Education during Buddhist Period

Education during Buddhist Period:

Education of the Brahman period came to be allied with national and social life. Ritualism had increased and the people were profoundly troubled. A sense of aimlessness prevailed in society. In such circumstances, Buddhism emerged as a reaction to Vedic ritualism. Buddhists began to establish educational monasteries in competition with the Vedic system of education. The history of education in the Buddhistic period is interrelated with the history of monasteries and Viharas’ because there were no independent educational institutions or centers, other than those religious centers. Only monks and sramanas were authorized to impart education to the people. Thus, the monasteries and ‘Viharas’ took the place of sacrificial altars and as a result, these places became the centers of cultural life.

Buddhist education came into existence in the 5th century B.C. Brahmans deprived the common people of their right to education, and hence the emergence of Buddhism granted the people the freedom to obtain education and to practice their religion themselves. Lord Buddha imparted to life a perfectly practicable form. Consequently, a practicable religion and a practical educational system became available to the common people.

It is undoubtedly true that though Buddhist education had an individual character, it was, in essence, based on the educational system of the Vedic period. The Buddhists imparted education in Sanghas or collective groups. R. K. Mukerjee said Buddhist education and learning centered around monasteries. The Buddhist world did not offer any educational opportunities apart from or independently of its monasteries. All education, sacred as well as secular, was in the hands of the monks. In the words of F. E. Kacy- for over fifteen hundred years Buddhist education was in vogue and developed a system of education that was a rival of the Brahamanic system though in many ways similar to it.

Gautam Buddha revolted against the contemporary tendencies of the Hindu religion and presented rational religion, practical ethics, and simple principles of life. Infact, Buddhism is the output of Hinduism. There is harmony between the two religions in their similar principles. Buddha himself respected the Hindu religion. Buddhism originated about 600 B.C. Buddha has adopted a middle path, which opens the eyes and which guides towards peace and insight, supreme wisdom, and nirvana. It is the noble eightfold path-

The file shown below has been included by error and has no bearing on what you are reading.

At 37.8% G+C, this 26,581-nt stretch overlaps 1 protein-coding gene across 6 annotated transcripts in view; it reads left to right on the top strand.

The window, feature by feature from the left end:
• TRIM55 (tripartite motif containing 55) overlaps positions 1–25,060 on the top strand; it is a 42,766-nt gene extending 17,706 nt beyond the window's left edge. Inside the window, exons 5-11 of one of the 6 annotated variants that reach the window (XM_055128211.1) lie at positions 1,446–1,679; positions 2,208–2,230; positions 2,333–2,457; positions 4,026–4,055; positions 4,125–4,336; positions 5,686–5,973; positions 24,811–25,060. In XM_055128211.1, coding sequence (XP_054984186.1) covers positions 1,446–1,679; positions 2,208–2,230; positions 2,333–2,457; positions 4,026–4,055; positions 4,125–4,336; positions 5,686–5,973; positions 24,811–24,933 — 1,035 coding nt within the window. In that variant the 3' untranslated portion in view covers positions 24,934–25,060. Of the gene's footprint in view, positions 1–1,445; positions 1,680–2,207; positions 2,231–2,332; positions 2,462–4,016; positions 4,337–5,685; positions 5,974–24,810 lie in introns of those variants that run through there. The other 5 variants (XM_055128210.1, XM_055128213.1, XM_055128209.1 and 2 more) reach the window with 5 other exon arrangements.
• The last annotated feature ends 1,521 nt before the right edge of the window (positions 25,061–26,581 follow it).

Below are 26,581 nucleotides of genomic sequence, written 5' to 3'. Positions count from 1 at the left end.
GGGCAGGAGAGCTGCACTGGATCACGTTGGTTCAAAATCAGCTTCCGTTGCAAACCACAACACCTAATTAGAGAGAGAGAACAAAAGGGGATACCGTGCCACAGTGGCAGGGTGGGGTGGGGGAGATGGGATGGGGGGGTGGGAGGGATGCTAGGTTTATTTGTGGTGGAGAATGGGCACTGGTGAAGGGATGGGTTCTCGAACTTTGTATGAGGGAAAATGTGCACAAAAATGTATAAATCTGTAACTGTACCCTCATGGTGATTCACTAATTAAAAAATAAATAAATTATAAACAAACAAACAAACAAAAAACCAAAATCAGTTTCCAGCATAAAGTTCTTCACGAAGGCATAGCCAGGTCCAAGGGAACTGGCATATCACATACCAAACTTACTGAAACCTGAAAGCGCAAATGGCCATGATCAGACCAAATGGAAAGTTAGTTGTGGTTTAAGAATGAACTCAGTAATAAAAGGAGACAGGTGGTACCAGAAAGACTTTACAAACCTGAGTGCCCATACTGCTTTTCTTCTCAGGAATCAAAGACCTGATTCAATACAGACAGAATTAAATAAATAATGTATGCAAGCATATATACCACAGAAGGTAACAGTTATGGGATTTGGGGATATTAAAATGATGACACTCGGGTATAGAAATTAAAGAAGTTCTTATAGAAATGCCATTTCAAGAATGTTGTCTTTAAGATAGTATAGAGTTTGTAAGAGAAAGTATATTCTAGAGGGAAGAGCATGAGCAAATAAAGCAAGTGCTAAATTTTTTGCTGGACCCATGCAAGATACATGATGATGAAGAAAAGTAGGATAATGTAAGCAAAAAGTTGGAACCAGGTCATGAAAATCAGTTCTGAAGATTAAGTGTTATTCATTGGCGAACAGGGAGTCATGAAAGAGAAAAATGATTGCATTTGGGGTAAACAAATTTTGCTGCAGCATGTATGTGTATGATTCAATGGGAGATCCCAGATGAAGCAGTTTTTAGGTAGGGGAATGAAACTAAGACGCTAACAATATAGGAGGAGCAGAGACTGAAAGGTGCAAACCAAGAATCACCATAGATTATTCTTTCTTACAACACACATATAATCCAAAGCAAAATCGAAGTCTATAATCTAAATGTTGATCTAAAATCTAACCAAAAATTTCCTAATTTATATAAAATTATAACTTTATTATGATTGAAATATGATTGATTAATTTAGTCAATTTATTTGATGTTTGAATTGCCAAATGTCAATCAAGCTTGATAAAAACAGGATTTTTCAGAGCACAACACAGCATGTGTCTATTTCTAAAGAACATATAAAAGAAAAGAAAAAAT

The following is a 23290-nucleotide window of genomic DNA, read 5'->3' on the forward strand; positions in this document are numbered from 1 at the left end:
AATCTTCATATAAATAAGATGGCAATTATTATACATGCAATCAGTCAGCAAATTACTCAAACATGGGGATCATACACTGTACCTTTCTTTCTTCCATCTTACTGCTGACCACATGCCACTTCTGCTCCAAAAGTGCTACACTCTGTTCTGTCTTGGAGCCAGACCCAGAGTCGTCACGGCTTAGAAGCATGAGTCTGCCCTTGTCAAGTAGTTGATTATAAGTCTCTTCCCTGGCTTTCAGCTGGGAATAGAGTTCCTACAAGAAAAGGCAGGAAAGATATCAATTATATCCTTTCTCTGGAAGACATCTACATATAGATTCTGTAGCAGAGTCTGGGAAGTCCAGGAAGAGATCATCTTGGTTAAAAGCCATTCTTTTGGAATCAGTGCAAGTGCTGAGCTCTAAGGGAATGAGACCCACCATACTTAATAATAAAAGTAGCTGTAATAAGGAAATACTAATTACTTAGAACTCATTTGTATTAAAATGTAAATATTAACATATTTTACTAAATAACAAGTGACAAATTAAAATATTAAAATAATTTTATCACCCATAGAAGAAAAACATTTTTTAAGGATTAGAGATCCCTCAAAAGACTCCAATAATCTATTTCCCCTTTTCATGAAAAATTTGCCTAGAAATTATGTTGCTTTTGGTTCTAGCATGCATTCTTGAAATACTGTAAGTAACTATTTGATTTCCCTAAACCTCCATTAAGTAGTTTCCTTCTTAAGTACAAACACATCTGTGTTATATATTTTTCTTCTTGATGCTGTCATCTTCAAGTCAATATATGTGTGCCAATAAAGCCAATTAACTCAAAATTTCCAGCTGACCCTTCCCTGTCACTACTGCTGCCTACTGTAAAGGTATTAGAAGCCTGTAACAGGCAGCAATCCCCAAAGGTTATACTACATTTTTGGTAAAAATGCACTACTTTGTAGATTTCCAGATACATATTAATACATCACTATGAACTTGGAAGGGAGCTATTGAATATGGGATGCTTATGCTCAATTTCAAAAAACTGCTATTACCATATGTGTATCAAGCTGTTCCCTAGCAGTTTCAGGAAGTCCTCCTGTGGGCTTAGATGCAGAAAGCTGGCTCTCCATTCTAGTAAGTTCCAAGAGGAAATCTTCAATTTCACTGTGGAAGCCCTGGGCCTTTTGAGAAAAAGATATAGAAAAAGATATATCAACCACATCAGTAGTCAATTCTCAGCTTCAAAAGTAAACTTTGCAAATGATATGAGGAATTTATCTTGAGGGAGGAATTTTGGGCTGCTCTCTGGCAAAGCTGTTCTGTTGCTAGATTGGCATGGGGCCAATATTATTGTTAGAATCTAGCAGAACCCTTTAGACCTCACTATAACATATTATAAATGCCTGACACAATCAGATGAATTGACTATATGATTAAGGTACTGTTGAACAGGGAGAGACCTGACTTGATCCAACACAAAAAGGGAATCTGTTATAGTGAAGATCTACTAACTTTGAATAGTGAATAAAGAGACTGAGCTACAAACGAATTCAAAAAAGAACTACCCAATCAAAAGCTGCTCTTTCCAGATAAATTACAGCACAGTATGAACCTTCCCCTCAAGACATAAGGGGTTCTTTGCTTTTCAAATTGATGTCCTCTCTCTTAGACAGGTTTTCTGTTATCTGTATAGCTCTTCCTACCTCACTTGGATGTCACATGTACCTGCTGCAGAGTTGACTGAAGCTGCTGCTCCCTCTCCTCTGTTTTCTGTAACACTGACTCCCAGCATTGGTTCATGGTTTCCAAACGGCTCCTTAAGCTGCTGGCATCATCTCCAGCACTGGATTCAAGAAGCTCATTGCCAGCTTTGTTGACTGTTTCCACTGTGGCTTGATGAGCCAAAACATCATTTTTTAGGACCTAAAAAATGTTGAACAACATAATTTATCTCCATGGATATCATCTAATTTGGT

• Right vision.
  • Right resolve.
  • Right speech.
  • Right conduct.
  • Right livelihood.
  • Right mindfulness.
  • Right concentration.

The eightfold path has three major parts, namely-

  • Sheel.
  • Samadhi.
  • Prajna.

It must be remembered that Lord Buddha himself got supreme knowledge by following the above principles. Needless to say here that Brahmanism, too, has advocated the above eight rules of attaining salvation (Moksha).

The doctrine of dependent origination or Pratityasamutpad has 12 nidhanas. The twelve links in the wheel of cessation have been divided into three classes of the past, the future, and the present.

The doctrine of karma in Buddhist philosophy is based on the doctrine of dependent origination. The future of the individual depends on his present action. According to the doctrine of karma, the fruits of the actions are according to the character of the actor. Karma ceases to have any effect on the ultimate spiritual status. In that stage, the Karmas and their effects are destroyed forever and the man rises above both merits and demerits. Buddha does not believe in any permanent soul. There is no unchanging immutable soul behind the eternal process of consciousness. After the attainment of Nirvana, one is liberated both from consciousness as well as from actions.

Unlike Gurukulas during Brahmaical education, in the Buddhistic period, there were Viharas or Monasteries. The Buddhistic system is practically that of the Buddhist order of Sangha. Buddhist education and learning centered around monasteries as Vedic culture centered around sacrifice. The Buddhist world did not offer any education opportunities apart from or independently of its monasteries. All education, sacred or secular was in the hands of monks.

Concept of Sanskritization
Concept of Westernization
Caste System in India
Concept of Varna
Four Stages of Life- Ashram System
Concept of Karma and Rebirth
Great Tradition and Little Tradition
Concept of Sacred Complex
Universalization and Parochialization
Concept of Purushartha
Tribe-Caste Continuum
Cultural Developments in Medieval India– NIOS

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